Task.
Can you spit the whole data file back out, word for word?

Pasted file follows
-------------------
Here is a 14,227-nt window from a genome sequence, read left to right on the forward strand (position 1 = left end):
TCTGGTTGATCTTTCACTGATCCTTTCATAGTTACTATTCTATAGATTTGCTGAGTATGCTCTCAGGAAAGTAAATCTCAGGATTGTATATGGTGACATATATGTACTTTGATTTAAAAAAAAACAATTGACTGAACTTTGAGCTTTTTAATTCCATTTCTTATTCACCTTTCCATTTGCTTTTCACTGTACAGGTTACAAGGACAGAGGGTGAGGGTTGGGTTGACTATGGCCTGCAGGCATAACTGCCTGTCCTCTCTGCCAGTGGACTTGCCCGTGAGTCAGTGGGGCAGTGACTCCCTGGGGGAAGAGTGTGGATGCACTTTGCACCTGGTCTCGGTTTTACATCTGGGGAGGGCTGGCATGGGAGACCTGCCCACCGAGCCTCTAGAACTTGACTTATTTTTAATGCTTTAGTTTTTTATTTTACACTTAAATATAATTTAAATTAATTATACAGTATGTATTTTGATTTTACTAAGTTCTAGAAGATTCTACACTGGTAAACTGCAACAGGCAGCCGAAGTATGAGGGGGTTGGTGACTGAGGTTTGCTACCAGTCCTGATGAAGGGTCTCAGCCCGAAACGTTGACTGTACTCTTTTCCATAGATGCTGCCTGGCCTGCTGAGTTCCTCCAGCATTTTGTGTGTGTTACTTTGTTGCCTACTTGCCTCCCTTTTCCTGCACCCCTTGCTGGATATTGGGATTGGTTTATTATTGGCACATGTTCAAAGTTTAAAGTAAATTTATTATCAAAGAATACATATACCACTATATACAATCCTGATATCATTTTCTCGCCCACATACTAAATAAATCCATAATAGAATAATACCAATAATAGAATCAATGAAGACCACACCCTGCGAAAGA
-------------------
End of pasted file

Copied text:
Here is a 14,227-nt window from a genome sequence, read left to right on the forward strand (position 1 = left end):
TCTGGTTGATCTTTCACTGATCCTTTCATAGTTACTATTCTATAGATTTGCTGAGTATGCTCTCAGGAAAGTAAATCTCAGGATTGTATATGGTGACATATATGTACTTTGATTTAAAAAAAAACAATTGACTGAACTTTGAGCTTTTTAATTCCATTTCTTATTCACCTTTCCATTTGCTTTTCACTGTACAGGTTACAAGGACAGAGGGTGAGGGTTGGGTTGACTATGGCCTGCAGGCATAACTGCCTGTCCTCTCTGCCAGTGGACTTGCCCGTGAGTCAGTGGGGCAGTGACTCCCTGGGGGAAGAGTGTGGATGCACTTTGCACCTGGTCTCGGTTTTACATCTGGGGAGGGCTGGCATGGGAGACCTGCCCACCGAGCCTCTAGAACTTGACTTATTTTTAATGCTTTAGTTTTTTATTTTACACTTAAATATAATTTAAATTAATTATACAGTATGTATTTTGATTTTACTAAGTTCTAGAAGATTCTACACTGGTAAACTGCAACAGGCAGCCGAAGTATGAGGGGGTTGGTGACTGAGGTTTGCTACCAGTCCTGATGAAGGGTCTCAGCCCGAAACGTTGACTGTACTCTTTTCCATAGATGCTGCCTGGCCTGCTGAGTTCCTCCAGCATTTTGTGTGTGTTACTTTGTTGCCTACTTGCCTCCCTTTTCCTGCACCCCTTGCTGGATATTGGGATTGGTTTATTATTGGCACATGTTCAAAGTTTAAAGTAAATTTATTATCAAAGAATACATATACCACTATATACAATCCTGATATCATTTTCTCGCCCACATACTAAATAAATCCATAATAGAATAATACCAATAATAGAATCAATGAAGACCACACCCTGCGAAAGA